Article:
Please Note: The subject will lead us through difficult terrain (topics like death, corpses, embalming, rotting flesh, cannibalism, etc.), and we will have to sludge through some gore along the way. If you are squeamish you would likely prefer another section of this course.
Outcomes: The expected Outcomes For First-Year Composition in the Georgia Tech Writing and Communication Program can be found here. Specific aspects of this document will be referred to in the instructions for each of the assignments you complete this semester.
Robert Kirkman, The Walking Dead (First 12 Issues) [ISBN: 1-58240-619-7] or [978-1-582-40672-5 and 978-1-582-40775-3]
Mary Shelley, Frankenstein [ISBN: 978-0-14310-503-9]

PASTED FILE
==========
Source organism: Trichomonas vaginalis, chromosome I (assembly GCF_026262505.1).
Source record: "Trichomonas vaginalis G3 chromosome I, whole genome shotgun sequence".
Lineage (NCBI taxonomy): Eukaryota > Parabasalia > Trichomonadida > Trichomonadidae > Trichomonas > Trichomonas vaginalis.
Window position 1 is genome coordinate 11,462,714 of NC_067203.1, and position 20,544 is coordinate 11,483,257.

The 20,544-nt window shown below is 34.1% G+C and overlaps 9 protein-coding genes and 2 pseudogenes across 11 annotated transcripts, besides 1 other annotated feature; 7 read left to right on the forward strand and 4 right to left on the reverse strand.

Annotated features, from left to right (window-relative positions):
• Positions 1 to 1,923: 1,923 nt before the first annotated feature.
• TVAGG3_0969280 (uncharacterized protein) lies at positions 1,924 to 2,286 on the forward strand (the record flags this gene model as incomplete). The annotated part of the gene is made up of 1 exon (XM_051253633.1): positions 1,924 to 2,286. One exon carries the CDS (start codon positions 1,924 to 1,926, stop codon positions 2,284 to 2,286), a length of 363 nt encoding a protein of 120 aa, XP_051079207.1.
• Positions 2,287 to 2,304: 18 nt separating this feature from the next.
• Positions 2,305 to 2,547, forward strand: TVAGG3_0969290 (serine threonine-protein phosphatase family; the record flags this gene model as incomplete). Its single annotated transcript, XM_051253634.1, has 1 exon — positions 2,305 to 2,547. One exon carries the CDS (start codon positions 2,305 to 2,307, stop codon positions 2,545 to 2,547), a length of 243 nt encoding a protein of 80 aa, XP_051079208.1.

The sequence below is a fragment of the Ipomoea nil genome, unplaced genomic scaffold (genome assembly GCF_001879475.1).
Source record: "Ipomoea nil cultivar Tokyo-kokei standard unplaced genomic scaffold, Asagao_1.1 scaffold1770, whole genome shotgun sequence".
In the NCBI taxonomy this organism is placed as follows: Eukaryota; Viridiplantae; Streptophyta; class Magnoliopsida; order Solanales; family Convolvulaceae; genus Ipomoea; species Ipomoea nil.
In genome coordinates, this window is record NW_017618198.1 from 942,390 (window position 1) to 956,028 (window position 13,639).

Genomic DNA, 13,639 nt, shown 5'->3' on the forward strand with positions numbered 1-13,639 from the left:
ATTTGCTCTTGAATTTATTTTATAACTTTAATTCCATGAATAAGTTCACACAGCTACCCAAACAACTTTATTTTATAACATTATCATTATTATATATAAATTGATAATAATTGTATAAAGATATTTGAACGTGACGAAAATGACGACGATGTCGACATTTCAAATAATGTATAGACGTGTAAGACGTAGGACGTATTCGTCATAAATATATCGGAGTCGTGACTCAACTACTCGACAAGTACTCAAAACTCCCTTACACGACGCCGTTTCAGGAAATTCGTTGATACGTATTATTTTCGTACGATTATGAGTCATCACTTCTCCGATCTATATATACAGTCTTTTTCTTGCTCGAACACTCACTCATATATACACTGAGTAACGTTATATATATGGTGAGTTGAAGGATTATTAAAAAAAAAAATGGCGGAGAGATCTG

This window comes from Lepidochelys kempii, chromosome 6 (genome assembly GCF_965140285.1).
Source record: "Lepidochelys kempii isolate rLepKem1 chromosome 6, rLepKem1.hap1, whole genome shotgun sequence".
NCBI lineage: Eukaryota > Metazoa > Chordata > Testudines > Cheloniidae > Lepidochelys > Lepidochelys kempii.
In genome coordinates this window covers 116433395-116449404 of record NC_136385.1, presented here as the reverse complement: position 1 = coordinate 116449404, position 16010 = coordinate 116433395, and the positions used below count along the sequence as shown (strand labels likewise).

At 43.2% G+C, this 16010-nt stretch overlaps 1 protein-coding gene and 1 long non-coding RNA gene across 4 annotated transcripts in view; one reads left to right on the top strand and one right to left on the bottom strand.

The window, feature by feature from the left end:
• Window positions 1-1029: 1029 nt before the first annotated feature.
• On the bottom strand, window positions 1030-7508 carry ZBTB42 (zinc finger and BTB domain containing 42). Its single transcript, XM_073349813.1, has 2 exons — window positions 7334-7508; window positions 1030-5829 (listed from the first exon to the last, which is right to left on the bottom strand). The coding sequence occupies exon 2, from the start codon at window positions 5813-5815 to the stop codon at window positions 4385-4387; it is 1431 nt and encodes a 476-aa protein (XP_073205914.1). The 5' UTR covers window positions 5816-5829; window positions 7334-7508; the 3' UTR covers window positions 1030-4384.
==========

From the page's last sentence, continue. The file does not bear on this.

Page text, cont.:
Ben Harvey, BFI Film Classics: Night of the Living Dead [ISBN: 978-1-84457-174-1]
Cormac McCarthy, The Road [ISBN: 978-0-307-38789-9]
Georgia Tech Writing and Communication Program’s custom-designed E-text
Online PDFs (Note that these readings are password-protected.)
Required Films: (While you are not required to purchase all the films, I am including links here in case you want to work more closely with any of these films on the assignments you complete this semester. You may also want to consider investing in a Netflix membership for this course. You can get a free trial by clicking here.)
Ruben Fleischer, Zombieland (2009)
Buffy the Vampire Slayer, “The Body” (2001) [Season 5, Episode 16]
George Romero, Night of the Living Dead (1968)
George Romero, Dawn of the Dead (1978)
Zach Snyder, Dawn of the Dead (2004)
Frank Darabont, The Walking Dead (2010)
Danny Boyle, 28 Days Later (2002)
Edgar Wright, Shaun of the Dead (2004)
Required Materials: There will be various costs for the materials and incidentals you’ll need to complete major projects (see below). Estimate an additional $30 - $40 beyond the cost of required texts.